Party video sparks controversy

Party video sparks controversy

Zach Bailey, Editor-In-Chief

Scandalous, viral footage angers students, administration, MnSCU investigates

By Zach Bailey / Winonan

Though most college kids find fun at an occasional party or bar scene, where is the line drawn between having a good time and having just a little too much fun?

Two weeks ago, a YouTube video titled, “It’s Lit – Winona State University” went viral. The video began with many college students drinking at various house parties and slowly turned into a video that would not be considered “family friendly.”

The video, which sparked an uproar among students and administration, was taken down within 18 hours of being uploaded.

Denise McDowell, vice president for enrollment management and student life, sent an email to all Winona State students that discussed the impact social media can have on someone’s life.

McDowell said she wants students to use more discretion.

“Think about your image, you have to protect that image,” McDowell said, “[Protecting your image] is far more difficult now than when I was your age. For you guys, doing this is the push of a button. For me, I had to lick the envelope, mail it and wait for someone to find out.”

The creator of the video, Nate Walkine, is a student at DePaul University in Chicago, Ill. and has a love for photography and videography.

Walkine said his videography experience started in Los Angeles, but he never really filmed parties until a fraternity in Los Angeles invited him in to its house to film a party.

Walkine has a friend who goes to Winona State, and he said his friend had told him to film at the university.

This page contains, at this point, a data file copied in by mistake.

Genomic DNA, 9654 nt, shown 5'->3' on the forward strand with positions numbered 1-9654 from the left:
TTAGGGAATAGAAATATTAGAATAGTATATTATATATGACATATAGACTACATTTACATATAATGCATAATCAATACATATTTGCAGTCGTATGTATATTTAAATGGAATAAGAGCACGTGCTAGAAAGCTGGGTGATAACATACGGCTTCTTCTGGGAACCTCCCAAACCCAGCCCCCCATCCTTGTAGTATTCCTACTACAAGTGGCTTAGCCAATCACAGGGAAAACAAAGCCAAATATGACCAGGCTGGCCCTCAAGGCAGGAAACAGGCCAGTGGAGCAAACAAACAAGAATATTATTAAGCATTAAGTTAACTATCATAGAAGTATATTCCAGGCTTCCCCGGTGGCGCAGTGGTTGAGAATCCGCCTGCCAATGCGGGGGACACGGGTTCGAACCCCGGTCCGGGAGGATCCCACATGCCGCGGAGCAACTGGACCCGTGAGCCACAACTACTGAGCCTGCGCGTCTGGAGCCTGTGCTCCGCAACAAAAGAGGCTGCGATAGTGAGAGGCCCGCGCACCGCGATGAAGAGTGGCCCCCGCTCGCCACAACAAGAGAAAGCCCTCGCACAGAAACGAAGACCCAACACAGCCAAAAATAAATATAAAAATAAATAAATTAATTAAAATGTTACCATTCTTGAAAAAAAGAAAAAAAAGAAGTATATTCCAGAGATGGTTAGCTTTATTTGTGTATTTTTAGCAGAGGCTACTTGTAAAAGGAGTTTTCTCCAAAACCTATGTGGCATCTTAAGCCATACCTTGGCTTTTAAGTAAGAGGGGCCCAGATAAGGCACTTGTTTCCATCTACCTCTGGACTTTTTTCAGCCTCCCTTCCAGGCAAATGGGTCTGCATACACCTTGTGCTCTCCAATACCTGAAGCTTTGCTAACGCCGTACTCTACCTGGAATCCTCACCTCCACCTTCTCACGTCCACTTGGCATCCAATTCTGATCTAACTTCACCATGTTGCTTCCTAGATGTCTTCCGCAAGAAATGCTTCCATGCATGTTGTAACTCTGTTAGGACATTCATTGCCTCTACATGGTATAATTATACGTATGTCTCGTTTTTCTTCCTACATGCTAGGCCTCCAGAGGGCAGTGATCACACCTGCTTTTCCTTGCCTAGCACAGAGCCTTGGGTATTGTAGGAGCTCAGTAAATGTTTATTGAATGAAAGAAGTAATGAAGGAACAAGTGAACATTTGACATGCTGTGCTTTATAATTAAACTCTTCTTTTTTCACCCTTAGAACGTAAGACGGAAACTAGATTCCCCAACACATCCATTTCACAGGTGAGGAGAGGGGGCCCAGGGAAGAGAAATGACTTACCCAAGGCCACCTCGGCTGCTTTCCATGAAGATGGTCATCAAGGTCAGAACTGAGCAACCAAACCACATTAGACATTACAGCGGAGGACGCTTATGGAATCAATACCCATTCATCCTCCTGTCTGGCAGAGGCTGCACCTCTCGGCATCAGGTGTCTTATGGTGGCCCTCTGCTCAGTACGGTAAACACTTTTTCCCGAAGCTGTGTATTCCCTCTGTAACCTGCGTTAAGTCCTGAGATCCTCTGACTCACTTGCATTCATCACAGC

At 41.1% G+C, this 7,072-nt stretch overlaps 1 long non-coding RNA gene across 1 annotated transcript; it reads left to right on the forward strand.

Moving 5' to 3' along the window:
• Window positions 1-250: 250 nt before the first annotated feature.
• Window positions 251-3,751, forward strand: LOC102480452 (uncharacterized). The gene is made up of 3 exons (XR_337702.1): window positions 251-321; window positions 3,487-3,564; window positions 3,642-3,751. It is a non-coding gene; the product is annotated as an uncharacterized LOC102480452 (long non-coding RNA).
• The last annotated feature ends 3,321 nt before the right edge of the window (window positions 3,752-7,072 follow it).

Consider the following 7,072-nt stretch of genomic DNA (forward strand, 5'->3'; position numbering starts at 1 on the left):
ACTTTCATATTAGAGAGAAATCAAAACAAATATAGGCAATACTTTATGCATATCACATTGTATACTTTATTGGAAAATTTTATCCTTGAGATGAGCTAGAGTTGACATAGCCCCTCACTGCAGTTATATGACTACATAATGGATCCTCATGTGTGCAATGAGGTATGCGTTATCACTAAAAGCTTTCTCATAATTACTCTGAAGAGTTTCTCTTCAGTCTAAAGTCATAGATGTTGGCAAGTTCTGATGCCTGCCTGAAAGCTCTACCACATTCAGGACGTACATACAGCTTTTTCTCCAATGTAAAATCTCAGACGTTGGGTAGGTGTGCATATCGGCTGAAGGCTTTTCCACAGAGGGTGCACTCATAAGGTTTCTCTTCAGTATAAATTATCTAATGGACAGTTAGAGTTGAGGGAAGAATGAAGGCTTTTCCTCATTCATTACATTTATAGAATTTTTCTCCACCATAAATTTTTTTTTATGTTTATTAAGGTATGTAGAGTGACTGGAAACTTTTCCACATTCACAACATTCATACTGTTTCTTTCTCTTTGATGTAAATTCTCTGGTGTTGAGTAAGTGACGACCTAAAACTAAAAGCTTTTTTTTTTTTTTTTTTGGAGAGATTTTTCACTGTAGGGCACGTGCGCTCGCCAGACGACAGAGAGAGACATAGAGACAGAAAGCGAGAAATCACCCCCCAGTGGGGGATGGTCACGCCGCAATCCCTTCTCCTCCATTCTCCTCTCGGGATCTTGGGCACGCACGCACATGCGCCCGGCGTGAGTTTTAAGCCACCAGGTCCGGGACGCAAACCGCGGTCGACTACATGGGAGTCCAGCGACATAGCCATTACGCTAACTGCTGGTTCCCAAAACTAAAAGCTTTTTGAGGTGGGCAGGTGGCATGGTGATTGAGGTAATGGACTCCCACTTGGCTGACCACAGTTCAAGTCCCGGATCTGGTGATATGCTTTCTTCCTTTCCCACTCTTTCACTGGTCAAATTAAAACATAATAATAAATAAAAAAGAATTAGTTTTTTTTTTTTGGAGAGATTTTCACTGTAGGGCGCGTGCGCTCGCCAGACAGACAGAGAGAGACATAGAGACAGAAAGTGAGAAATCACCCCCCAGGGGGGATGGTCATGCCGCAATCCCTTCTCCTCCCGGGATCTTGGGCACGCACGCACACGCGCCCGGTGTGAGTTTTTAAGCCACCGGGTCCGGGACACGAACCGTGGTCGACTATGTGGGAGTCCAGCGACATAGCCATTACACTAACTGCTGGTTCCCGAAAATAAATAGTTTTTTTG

“[The video] blew up way more than anyone expected it to,” Walkine said. “I didn’t expect the video to be that crazy.”

At first, Walkine said, most of the comments he was getting from people were positive, saying that the video was “fun” and “cool.”

“After the video started to go viral, the same people who told me they liked it, started to change their minds, telling me things like, ‘okay, that’s enough, you can take it down now,’” Walkine said.

Walkine then started to receive messages from people asking him to edit them out of the video, which he said he would try to do.

“I felt so bad for everyone. I go to school too, and I know my professors wouldn’t approve of this video,” Walkine said.

Walkine added how having a fun time is not only good but important in life.

“The video was supposed to show Winona State as like, ‘yes, we have a good school, but we also have a good time going here,’” Walkine said.

One of the biggest controversies of the video was whether the people in the video had consented to being in the video or not, especially since the majority of students were intoxicated, and their consent was unreliable.

Walkine said people were into the idea of it at the party.

“It’s a huge camera with a big light on the front, you can’t miss it,” Walkine said, “I had all these people running up to me, asking to be filmed. They were all loving it.”

McDowell found out about the video after a student had come into her office stating they were concerned about students and Winona State.

“Twenty years from now, someone in that video will want to run for governor. You have to think about your image in the long term,” McDowell said.

McDowell said she understands the need to have fun, but errs on the side of caution.

“My first thought on the video was, ‘What were they thinking?’ It’s one thing to have a night out on the town having fun, but it’s another to have it captured for eternity,” McDowell said. “Just remember to be conscious and be aware. We want to make sure students are having a learning experience, as well as a positive experience.”

Walkine has removed the video from his YouTube account since the being asked by the university, but another account has uploaded it using Winona State’s brand.

MnSCU is currently investigating the situation.